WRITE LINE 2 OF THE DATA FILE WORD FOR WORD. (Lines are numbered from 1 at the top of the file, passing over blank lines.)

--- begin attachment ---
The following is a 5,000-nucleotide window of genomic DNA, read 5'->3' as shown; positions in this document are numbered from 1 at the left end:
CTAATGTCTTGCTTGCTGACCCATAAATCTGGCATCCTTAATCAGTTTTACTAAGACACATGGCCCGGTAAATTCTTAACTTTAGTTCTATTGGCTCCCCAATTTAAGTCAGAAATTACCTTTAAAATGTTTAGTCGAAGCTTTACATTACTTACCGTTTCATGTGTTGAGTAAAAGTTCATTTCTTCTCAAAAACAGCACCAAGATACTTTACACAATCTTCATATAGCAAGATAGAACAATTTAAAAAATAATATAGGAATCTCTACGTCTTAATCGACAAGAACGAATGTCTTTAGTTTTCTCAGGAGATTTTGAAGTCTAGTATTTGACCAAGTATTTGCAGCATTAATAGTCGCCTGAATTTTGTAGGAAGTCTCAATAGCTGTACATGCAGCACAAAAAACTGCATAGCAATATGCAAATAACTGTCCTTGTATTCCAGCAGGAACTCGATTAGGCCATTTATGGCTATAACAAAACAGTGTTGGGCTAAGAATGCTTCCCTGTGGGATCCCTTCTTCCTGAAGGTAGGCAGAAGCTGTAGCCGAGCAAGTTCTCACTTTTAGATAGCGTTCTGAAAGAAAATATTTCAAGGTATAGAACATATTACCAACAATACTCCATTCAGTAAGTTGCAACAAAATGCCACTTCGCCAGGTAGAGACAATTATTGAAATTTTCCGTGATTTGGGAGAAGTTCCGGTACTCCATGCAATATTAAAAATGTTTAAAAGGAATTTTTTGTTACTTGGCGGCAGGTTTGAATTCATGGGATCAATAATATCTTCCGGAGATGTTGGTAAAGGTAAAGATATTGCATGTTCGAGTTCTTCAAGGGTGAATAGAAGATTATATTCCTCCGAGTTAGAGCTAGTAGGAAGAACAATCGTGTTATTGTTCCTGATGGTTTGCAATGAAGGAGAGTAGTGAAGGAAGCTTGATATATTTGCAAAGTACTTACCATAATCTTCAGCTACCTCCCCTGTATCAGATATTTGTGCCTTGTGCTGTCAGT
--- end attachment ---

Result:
CTAATGTCTTGCTTGCTGACCCATAAATCTGGCATCCTTAATCAGTTTTACTAAGACACATGGCCCGGTAAATTCTTAACTTTAGTTCTATTGGCTCCCCAATTTAAGTCAGAAATTACCTTTAAAATGTTTAGTCGAAGCTTTACATTACTTACCGTTTCATGTGTTGAGTAAAAGTTCATTTCTTCTCAAAAACAGCACCAAGATACTTTACACAATCTTCATATAGCAAGATAGAACAATTTAAAAAATAATATAGGAATCTCTACGTCTTAATCGACAAGAACGAATGTCTTTAGTTTTCTCAGGAGATTTTGAAGTCTAGTATTTGACCAAGTATTTGCAGCATTAATAGTCGCCTGAATTTTGTAGGAAGTCTCAATAGCTGTACATGCAGCACAAAAAACTGCATAGCAATATGCAAATAACTGTCCTTGTATTCCAGCAGGAACTCGATTAGGCCATTTATGGCTATAACAAAACAGTGTTGGGCTAAGAATGCTTCCCTGTGGGATCCCTTCTTCCTGAAGGTAGGCAGAAGCTGTAGCCGAGCAAGTTCTCACTTTTAGATAGCGTTCTGAAAGAAAATATTTCAAGGTATAGAACATATTACCAACAATACTCCATTCAGTAAGTTGCAACAAAATGCCACTTCGCCAGGTAGAGACAATTATTGAAATTTTCCGTGATTTGGGAGAAGTTCCGGTACTCCATGCAATATTAAAAATGTTTAAAAGGAATTTTTTGTTACTTGGCGGCAGGTTTGAATTCATGGGATCAATAATATCTTCCGGAGATGTTGGTAAAGGTAAAGATATTGCATGTTCGAGTTCTTCAAGGGTGAATAGAAGATTATATTCCTCCGAGTTAGAGCTAGTAGGAAGAACAATCGTGTTATTGTTCCTGATGGTTTGCAATGAAGGAGAGTAGTGAAGGAAGCTTGATATATTTGCAAAGTACTTACCATAATCTTCAGCTACCTCCCCTGTATCAGATATTTGTGCCTTGTGCTGTCAGT